Sue recommends having more than one mentor – ‘five or six is ideal’ – and not feeling the need to stick to women. ‘Personality is more important than gender,’ she comments, ‘But I’d like a mixture of both.’
Top tips for confidence in job applications and interviews
Sue warns female students against underselling themselves in applications and interviews. ‘Women tend not to put themselves forwards,’ she comments, ‘But don’t be shy about saying what you’re good at, eg on your CV. It’s not showing off.’
Before a job interview, she recommends: ‘Find someone to give you a pep talk and tell you how great you are. It really does make a difference – it’s amazing! Find those people who will make you feel good about yourself.’ On a broader note, she adds: ‘It’s important in general to have people around you who make you feel good about yourself. If the people around you don’t, ask yourself whether you should really have them around.’
If you’re still struggling to feel gung-ho about interviews, Sue suggests: ‘Pretend to be someone you know who is confident! I’ve pretended to be one of my more confident friends in interviews – and it has worked!’
Getting ahead in the workplace
Once you’re in work, Sue emphasises the importance of promoting what you’re doing to colleagues and letting them do likewise. ‘It’s important to spend time talking to people to find out what they are doing and talk about your work,’ she advises. ‘If you are doing cool stuff, let people know about it – it’s not showing off.’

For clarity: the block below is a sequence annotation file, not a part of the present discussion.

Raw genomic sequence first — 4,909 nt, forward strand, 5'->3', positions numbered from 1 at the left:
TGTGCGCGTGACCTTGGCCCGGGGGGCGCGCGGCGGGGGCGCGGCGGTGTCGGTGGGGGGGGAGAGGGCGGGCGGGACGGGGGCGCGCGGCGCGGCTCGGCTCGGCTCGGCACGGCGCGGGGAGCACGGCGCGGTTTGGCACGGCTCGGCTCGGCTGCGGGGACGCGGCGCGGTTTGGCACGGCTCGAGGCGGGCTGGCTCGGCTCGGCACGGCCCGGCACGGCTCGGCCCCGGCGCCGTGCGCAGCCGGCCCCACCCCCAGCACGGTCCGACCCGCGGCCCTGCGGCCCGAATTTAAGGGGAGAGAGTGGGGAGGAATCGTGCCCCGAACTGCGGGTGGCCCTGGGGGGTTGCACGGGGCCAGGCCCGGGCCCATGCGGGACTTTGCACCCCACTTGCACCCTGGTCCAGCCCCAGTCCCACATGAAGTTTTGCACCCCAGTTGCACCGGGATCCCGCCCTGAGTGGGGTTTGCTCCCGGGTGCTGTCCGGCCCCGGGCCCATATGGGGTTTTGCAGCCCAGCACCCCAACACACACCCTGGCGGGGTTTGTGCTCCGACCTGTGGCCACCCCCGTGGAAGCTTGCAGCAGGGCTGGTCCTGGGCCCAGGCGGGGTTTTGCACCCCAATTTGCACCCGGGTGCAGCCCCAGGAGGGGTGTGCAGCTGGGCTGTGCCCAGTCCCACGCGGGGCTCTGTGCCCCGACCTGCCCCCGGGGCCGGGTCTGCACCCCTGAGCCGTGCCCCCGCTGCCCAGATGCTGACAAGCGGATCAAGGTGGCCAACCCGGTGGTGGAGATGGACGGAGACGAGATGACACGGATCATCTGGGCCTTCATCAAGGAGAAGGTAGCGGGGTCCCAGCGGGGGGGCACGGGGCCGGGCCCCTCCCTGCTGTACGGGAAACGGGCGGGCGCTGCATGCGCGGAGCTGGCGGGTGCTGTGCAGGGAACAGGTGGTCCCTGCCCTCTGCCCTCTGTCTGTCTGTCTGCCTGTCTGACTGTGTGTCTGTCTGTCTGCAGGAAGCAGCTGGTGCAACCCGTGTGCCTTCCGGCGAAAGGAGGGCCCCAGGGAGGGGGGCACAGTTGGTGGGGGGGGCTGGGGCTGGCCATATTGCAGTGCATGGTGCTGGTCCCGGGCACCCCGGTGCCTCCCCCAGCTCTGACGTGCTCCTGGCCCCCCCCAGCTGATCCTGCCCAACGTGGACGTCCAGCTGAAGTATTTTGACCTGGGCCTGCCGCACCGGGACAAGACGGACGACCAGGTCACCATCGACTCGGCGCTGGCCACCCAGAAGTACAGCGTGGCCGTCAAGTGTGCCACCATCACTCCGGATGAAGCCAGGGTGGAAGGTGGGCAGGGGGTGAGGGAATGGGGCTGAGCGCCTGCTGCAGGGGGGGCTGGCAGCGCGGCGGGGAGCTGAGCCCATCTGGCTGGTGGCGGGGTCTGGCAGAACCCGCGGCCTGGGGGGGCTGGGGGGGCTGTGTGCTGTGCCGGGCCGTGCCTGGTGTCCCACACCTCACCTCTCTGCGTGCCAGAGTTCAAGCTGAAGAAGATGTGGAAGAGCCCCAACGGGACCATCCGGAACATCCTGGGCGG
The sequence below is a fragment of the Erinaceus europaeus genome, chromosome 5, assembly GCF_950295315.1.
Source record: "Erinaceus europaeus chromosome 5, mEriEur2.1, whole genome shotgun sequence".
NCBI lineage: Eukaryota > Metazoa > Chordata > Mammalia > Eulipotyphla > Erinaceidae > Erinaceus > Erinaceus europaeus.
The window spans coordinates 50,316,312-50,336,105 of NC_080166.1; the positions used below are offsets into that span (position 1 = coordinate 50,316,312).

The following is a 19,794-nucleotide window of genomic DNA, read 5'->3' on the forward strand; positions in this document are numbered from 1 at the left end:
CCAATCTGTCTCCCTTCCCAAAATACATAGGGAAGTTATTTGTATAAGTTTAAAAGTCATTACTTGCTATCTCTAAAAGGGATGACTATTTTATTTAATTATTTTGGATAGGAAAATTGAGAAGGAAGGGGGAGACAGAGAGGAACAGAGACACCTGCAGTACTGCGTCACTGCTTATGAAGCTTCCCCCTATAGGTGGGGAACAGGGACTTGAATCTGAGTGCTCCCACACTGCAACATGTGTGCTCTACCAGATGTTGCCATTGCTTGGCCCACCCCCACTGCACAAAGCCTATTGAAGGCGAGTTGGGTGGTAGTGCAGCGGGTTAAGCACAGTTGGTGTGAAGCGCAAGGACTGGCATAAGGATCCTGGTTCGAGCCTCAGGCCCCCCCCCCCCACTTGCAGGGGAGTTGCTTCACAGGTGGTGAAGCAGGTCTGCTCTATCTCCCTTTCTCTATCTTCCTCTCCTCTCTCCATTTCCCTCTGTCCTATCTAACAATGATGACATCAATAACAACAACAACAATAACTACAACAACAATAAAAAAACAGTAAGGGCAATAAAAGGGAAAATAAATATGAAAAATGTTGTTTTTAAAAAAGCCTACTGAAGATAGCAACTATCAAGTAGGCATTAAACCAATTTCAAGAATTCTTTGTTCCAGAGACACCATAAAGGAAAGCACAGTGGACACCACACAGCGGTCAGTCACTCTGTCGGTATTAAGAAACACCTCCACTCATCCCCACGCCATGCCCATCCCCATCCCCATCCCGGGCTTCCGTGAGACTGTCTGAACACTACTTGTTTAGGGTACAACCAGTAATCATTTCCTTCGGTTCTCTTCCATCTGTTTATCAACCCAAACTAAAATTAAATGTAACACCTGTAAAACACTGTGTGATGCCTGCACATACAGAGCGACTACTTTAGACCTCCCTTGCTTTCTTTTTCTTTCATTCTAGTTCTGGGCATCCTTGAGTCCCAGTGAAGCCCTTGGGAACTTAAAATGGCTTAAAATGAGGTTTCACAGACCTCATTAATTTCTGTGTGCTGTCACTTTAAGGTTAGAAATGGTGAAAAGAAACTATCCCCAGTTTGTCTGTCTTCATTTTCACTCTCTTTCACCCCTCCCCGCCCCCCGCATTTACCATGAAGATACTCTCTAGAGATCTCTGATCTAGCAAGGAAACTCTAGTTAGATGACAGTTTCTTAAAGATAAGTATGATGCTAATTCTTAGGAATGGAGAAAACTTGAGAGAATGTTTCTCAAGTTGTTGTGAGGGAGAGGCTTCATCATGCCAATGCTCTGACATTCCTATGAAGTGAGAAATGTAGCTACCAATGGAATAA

She also highlights: ‘Always know what the things are you need to do to get promoted, even when you first start a job. Working hard and doing a good job often aren’t enough – when it comes down to it, there are criteria for promotion.’
Despite the challenges, Sue is keen to stress what a good career choice she feels the IT industry is. ‘Computer science is the most exciting area to be in right now,’ she enthuses. ‘It will determine how successful we are as a country. The more we understand it, the more we can innovate.’
How Sue got to the top
Sue Black recounts how she succeeded in leaving behind a challenging early life to undertake a computer science degree and PhD as a single mother of three in her 20s. She’s now a professor in the computer science department at the University of Durham and a public figure, frequently appearing in the national media to promote technology causes close to her heart, including a successful campaign to save Bletchley Park.
Crucially, Sue’s story highlights how taking action on issues that inspired her led to her grow both in confidence and in reputation. Sue founded the female IT networking group BCS Women after attending a women in science networking event and finding her fellow attendees far more friendly and welcoming than those at male-dominated computer science conferences.
It was representing BCS Women at a meeting at Bletchley Park that led to her campaign to save the wartime codebreaking centre. Sue contacted journalists and senior academics to recruit them to her cause, raising her own profile as an unintended by-product. As a shy person she found her first TV interview – for BBC news – a terrifying experience, but reveals that by forcing herself to be interviewed by journalists she has now reached a point where she is no longer scared.